Commentary by Missouri State Senator Gary Nodler (R-32 representing the people of Newton, Jasper and Dade counties)
Urging Congress towards commonsense regulatory practices
The national economy continues to suffer and while some areas have seen signs of recovery, the banking industry continues to falter. This is especially concerning because the state of the commercial real estate credit market is directly tied to the health of local economies, especially in Missouri where our state’s economy hinges on the financial strength of small businesses and family farms. This week, I introduced Senate Concurrent Resolution 33 to discourage Congress from continuing to throw money in the form of bailouts at the failing banking industry, and to instead give community banks the right tools to start lending again.
The Federal Reserve and Congress have become increasingly focused on the future of commercial real estate and the possibility of failure in this important sector of the market. Fewer small businesses are able to get loans to continue business, causing serious problems for local economies. However, many of the over-regulatory policies proposed by the feds could very well create long-term consequences and inflation. As we have already seen, bailing out big banks is a quick fix that puts a bandage over a problem that continues to get worse.
Community banks today need better access to credit, but regulations are holding them back. A bank’s health, for regulatory purposes, is interpreted by calculating a series of ratios. Damaged ratios cause a bank to look fiscally unstable. The country’s economic dilemma has placed severe financial pressure on a number of small businesses and family farms. The result is escalating levels of loan defaults and depressed property values, and our community banks are limited in the ways that they can react to these situations. The banks may want to hold on to these loans or modify them to restructure debt, but these actions can have a negative affect on their ratios.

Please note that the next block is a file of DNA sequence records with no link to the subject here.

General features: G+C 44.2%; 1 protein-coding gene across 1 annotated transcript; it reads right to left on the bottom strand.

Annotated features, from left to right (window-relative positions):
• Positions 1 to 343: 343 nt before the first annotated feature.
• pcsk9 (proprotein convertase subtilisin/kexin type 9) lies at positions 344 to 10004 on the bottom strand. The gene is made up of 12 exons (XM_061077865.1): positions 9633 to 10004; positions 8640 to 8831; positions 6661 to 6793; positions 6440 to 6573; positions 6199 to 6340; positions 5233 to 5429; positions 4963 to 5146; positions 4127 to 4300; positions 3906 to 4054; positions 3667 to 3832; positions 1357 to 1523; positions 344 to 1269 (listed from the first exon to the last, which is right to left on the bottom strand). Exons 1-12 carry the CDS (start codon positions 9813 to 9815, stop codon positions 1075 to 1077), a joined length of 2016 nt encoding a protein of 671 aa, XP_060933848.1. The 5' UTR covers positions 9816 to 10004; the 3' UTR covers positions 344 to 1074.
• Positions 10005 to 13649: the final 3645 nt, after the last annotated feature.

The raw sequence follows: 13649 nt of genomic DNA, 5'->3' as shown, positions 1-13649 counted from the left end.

Up until now, the government’s solution to this problem has been to throw money at big banks, allowing them to have more cash on hand to lend. This, however, does not solve the problem of the so called “toxic assets” that continue to be passed around the market. Instead, the answer is to relax this ratio system and allow community banks to make decisions locally on their assets, allowing them to restructure or hold onto debts that they would otherwise have been forced to dump into the market.
Senate Concurrent Resolution 33 formally encourages the federal government to allow well-managed local banks to maintain lower levels of capital, restructure debts, and properly classify loans. Allowing smaller community banks this freedom will give them the ability to once again issue loans, enriching our local economies and encouraging economic recovery.
In order to tackle the economic challenges that are facing Missouri, there needs to be new solutions. If we continue to rely on the policies of the recent past, we are not truly solving the problems of today and could in fact, make the situation worse for the future. I will continue to fight for common sense regulatory practices and for progressive solutions that will move Missouri forward.